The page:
Cameras of the 1880s
Cameras of the 1890s
Kodak (original)1888
2 Kodak
3 Kodak
4 Kodak
3 Kodak Junior
4 Kodak Junior
4 Folding Kodak
5 Folding Kodak
5 Folding Kodak *
5 Folding Kdk stereo
6 Folding Kodak Impr
A Ordinary
B Ordinary
C Ordinary
B Daylight
C Daylight
3 Kodet
4 Kodet
3 Folding Kodet
4 Folding Kodet hor.
4 Folding Kodet ver.
4 Folding Kodet Jr.
4 Folding Kodet Spec
5 Folding Kodet
5 Folding Kodet Spec
Flat Folding Kodak
Boston Bulls-Eye
4x5 Boston Bulls-Eye
Pocket Kodak
2 Falcon
2 Bull's-Eye
2 Bull's Eye Special
2 Folding Bull's-Eye
3 Bull's-Eye
4 Bull's-Eye
4 Bull's-Eye Special
2 Bullet of 1895
2 Bullet Improved
2 Bullet Special
4 Bullet
4 Bullet Special '98
4 Bullet Special C
3 Cartridge Kodak
4 Cartridge Kodak
5 Cartridge Kodak
2 Plico / Flexo
2 Eureka
2 Eureka Junior
4 Eureka
3 Zenith
9x12 Zenith
4 Zenith
Cameras of the 1900s
Cameras of the 1910s
Anniversary Kodak
Elements in motion
Identify your Kodak
Users & cameras
Scheimpflug file
My articles
My photographs
Viewfinder photos

No. 4 Folding Kodet Junior (1894)

All Kodet cameras are cheap alternatives for the Folding and box Kodaks of the 1890's. The No. 4 Folding Kodet Junior was the cheapest of all of them, costing only $ 12.

For this the photographist got a plate camera that took 4 x 5 inch photos on glass plates in double holders. Three of these double holders and a ground glass could be stored inside the back part of the body. A door on top gave access to these. The door in the back could be opened to view the ground glass for focusing and composing the picture, but the three plateholders had to be taken out first. The holders could be replaced with a special darkroom loaded Kodet rollholder for 48 exposures.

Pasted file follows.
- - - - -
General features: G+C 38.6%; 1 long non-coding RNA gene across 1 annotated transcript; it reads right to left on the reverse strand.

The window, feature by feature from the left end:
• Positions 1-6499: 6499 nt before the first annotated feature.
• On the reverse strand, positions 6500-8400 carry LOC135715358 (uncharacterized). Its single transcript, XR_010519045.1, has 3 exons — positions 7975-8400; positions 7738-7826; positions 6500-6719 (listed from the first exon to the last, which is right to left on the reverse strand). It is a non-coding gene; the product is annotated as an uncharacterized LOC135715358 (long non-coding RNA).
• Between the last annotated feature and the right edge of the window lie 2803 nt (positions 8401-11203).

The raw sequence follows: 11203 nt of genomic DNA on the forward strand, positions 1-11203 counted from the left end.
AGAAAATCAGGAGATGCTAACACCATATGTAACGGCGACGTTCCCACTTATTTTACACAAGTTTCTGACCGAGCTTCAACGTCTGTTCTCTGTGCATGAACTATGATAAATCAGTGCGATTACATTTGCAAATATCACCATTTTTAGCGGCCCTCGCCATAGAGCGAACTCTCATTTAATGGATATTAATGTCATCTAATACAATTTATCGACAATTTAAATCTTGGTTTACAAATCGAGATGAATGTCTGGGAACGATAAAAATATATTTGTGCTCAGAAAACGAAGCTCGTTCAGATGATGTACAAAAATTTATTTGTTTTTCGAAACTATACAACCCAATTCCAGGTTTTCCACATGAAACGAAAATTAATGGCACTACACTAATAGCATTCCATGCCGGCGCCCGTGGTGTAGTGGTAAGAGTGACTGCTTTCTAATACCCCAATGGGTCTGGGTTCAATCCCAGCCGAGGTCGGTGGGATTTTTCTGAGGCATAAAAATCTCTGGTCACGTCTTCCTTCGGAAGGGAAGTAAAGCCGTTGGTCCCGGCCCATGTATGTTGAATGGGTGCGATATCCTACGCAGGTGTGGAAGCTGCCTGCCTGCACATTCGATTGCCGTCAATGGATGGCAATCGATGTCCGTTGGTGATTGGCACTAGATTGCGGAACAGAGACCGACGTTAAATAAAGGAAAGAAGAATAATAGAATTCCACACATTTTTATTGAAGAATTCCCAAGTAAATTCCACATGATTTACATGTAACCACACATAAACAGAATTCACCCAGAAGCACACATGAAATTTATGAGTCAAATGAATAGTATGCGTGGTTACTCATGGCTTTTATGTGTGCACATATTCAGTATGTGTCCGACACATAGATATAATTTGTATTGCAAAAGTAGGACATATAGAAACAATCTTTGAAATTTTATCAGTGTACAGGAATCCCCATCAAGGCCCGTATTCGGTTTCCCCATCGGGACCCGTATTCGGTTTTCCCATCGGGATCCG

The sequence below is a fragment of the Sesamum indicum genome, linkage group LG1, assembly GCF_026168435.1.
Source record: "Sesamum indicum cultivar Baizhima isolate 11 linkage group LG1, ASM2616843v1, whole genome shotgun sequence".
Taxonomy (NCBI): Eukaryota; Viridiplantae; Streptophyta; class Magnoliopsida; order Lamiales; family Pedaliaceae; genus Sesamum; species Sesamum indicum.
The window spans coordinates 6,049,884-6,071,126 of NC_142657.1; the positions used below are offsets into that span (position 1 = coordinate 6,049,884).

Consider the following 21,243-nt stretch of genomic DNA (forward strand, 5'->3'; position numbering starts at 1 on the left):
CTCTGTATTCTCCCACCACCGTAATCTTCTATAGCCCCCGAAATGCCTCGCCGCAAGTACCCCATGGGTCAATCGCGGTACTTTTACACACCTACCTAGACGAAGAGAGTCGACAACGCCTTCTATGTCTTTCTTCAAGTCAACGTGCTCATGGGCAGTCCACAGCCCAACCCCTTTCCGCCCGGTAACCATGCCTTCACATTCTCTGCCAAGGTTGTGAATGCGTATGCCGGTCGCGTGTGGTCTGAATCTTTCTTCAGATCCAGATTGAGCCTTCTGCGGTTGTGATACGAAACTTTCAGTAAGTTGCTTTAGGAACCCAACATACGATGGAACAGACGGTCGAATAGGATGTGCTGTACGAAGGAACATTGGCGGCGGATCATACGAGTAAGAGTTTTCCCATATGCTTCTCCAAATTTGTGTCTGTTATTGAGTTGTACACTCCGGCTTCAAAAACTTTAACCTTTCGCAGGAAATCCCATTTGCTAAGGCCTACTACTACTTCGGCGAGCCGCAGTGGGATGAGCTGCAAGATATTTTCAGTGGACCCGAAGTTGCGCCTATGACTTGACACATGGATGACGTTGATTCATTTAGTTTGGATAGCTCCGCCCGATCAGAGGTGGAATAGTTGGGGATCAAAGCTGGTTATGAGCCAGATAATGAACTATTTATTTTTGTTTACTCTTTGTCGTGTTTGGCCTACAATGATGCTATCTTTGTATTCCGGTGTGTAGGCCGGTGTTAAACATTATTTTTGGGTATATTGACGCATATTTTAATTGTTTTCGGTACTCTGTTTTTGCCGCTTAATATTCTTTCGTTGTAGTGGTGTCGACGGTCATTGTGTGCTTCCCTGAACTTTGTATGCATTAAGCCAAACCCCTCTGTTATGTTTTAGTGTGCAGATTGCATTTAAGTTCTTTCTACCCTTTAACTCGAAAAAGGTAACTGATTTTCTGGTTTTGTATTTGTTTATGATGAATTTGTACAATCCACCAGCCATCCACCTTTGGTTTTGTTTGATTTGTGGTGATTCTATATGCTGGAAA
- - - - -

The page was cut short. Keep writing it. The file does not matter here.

The adjustments are quite simple:

  • On the front of the lens board is a lever to set the aperture, of which there are three.
  • On the lower side of the lens board is a lever to set the speed of the shutter: faster, slower and something in between.
  • On the upper part of the side is the button to set and fire the shutter. The shutter is operated like the shutter on the Falcon, the Bullet of 1895 and Pocket Kodak of 1895. Push the button to a side to cock the shutter. Press it in to fire the shutter. By pulling out the knob a bit and turning it 90 degrees, the shutter is set to T and remains open until it is pressed again.

There are at least two versions of the No. 4 Folding Kodet Junior. My example has its shutter speed lever on the side but other examples I have seen have it on the front of the lens board. In the catalogs from 1894 - 1897 the illustrations show only the version with the two levers on the front, so I presume that my model is a very early one.

Like all Kodets the No. 4 Junior is a rare camera and I was glad to get this one. The camera was produced from 1894 to 1897 and only 1500 were made.

This photo was made with a No. 4 Folding Kodet Junior.
I have a set of original glass plate negatives and this is a "print" of one of them.


Ad in Youth's Companion, 1894